The views expressed in “In Perspective,” as well as other expressions of opinions published in the Bar Journal from time to time, do not necessarily state or reflect the official position of the State Bar of Michigan, nor does their publication constitute an endorsement of the views expressed. They are the opinions of the authors and are intended not to end discussion, but to stimulate thought about significant issues affecting the legal profession, the making of laws, and the adjudication of disputes.


1. Bissett and Heinen, Tribal Law Resources and American Indian Law Research Guides, 98 Mich B J 52 (2019).

2. Strate v A-1 Contractors, 520 US 438, 439; 117 S Ct 1404; 137 L Ed 2d 661(1997).

3. Nevada v Hicks, 533 US 353; 121 S Ct 2304; 150 L Ed 2d 398 (2001).

4. Id. at 385 (Souter, J., concurring).

5. Id. at 384-85 (Souter, J., concurring) (quoting Melton, Indigenous Justice Systems and Tribal Society, 79 Judicature 126, 130-131 (1995)).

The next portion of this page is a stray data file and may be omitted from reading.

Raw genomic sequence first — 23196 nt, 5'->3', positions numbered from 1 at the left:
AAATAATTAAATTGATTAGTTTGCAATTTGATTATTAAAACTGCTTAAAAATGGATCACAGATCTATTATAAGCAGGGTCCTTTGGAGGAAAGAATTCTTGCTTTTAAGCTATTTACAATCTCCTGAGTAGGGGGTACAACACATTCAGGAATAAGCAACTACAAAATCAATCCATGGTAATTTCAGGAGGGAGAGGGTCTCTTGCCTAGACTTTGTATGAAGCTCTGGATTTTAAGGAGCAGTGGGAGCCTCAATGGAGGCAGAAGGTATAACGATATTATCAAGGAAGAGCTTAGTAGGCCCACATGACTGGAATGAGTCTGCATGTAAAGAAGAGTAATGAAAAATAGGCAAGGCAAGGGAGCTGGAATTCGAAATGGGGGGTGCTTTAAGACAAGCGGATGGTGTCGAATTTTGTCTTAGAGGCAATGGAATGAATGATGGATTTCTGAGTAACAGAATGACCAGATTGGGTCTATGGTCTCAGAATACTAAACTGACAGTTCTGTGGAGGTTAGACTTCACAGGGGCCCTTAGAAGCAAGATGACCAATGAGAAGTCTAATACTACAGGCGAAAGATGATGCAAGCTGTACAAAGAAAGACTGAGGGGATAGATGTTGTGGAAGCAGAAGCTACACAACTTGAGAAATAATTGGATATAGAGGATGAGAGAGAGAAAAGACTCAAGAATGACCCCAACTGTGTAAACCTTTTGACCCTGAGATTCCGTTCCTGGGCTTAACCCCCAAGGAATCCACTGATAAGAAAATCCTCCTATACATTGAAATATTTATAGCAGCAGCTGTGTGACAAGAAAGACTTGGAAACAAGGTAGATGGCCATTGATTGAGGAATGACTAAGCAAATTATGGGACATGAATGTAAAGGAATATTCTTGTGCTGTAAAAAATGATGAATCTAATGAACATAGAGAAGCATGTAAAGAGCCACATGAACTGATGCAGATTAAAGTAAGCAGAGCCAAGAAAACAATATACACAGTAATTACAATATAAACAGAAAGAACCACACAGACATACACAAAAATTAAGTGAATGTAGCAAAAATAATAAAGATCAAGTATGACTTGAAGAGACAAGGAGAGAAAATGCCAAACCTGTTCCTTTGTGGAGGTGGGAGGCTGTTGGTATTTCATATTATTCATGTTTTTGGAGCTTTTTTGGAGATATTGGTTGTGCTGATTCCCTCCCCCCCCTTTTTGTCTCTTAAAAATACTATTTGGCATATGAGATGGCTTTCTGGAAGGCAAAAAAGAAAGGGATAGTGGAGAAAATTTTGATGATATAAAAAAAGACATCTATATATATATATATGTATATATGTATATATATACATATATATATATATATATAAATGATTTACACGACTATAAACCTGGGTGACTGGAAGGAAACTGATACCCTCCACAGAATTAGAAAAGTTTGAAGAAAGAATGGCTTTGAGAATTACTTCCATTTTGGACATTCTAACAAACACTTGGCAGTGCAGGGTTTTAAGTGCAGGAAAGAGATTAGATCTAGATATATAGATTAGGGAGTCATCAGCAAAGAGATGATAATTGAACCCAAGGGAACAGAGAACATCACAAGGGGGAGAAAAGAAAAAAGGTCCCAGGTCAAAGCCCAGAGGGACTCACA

6. Worchester v State of Georgia, 31 US 515; 8 L Ed 483 (1832).

7. New Hampshire v Maine, 532 US 742, 751; 121 S Ct 1808; 149 L Ed 2d 968 (1998).

8. Id. at 756.

9. Id. at 758.

10. Wood, It Wasn’t an Accident: The Tribal Sovereign Immunity Story, 62 Am UL Rev 1587 (2013), available at [https://perma.cc/7K93-9XY5]. All websites cited in this article were accessed October 1, 2022.

11. Michigan v Bay Mills Indian Community, 572 US 782, 801-02; 134 S Ct 2024; 188 L Ed 2d 1071 (2014).

12. See generally Fletcher, The Power to Tax, the Power to Destroy, and the Michigan Tribal-State Tax Agreement, 82 U Det Mercy L Rev 1 (2004).